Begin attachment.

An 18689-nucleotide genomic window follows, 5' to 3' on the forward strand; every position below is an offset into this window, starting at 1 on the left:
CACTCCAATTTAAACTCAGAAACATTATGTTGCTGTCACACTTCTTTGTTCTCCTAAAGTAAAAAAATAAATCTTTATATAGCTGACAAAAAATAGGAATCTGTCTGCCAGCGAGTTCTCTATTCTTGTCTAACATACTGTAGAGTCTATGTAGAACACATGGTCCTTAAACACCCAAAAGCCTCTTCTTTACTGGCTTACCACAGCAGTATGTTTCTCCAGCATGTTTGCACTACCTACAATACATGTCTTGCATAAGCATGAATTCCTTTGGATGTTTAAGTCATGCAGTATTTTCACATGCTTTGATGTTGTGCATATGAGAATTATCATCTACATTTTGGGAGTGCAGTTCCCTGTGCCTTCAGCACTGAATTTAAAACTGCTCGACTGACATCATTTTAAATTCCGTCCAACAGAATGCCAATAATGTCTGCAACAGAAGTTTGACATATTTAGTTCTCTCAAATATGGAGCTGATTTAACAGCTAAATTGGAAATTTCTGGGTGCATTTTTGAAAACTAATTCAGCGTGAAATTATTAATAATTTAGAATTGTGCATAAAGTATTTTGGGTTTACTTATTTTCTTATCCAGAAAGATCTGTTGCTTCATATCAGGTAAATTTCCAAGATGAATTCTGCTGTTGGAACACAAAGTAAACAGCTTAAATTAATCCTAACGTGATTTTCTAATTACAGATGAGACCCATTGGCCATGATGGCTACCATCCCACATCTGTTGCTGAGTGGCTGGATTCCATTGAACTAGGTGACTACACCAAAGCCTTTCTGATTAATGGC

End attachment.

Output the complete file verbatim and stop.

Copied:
An 18689-nucleotide genomic window follows, 5' to 3' on the forward strand; every position below is an offset into this window, starting at 1 on the left:
CACTCCAATTTAAACTCAGAAACATTATGTTGCTGTCACACTTCTTTGTTCTCCTAAAGTAAAAAAATAAATCTTTATATAGCTGACAAAAAATAGGAATCTGTCTGCCAGCGAGTTCTCTATTCTTGTCTAACATACTGTAGAGTCTATGTAGAACACATGGTCCTTAAACACCCAAAAGCCTCTTCTTTACTGGCTTACCACAGCAGTATGTTTCTCCAGCATGTTTGCACTACCTACAATACATGTCTTGCATAAGCATGAATTCCTTTGGATGTTTAAGTCATGCAGTATTTTCACATGCTTTGATGTTGTGCATATGAGAATTATCATCTACATTTTGGGAGTGCAGTTCCCTGTGCCTTCAGCACTGAATTTAAAACTGCTCGACTGACATCATTTTAAATTCCGTCCAACAGAATGCCAATAATGTCTGCAACAGAAGTTTGACATATTTAGTTCTCTCAAATATGGAGCTGATTTAACAGCTAAATTGGAAATTTCTGGGTGCATTTTTGAAAACTAATTCAGCGTGAAATTATTAATAATTTAGAATTGTGCATAAAGTATTTTGGGTTTACTTATTTTCTTATCCAGAAAGATCTGTTGCTTCATATCAGGTAAATTTCCAAGATGAATTCTGCTGTTGGAACACAAAGTAAACAGCTTAAATTAATCCTAACGTGATTTTCTAATTACAGATGAGACCCATTGGCCATGATGGCTACCATCCCACATCTGTTGCTGAGTGGCTGGATTCCATTGAACTAGGTGACTACACCAAAGCCTTTCTGATTAATGGC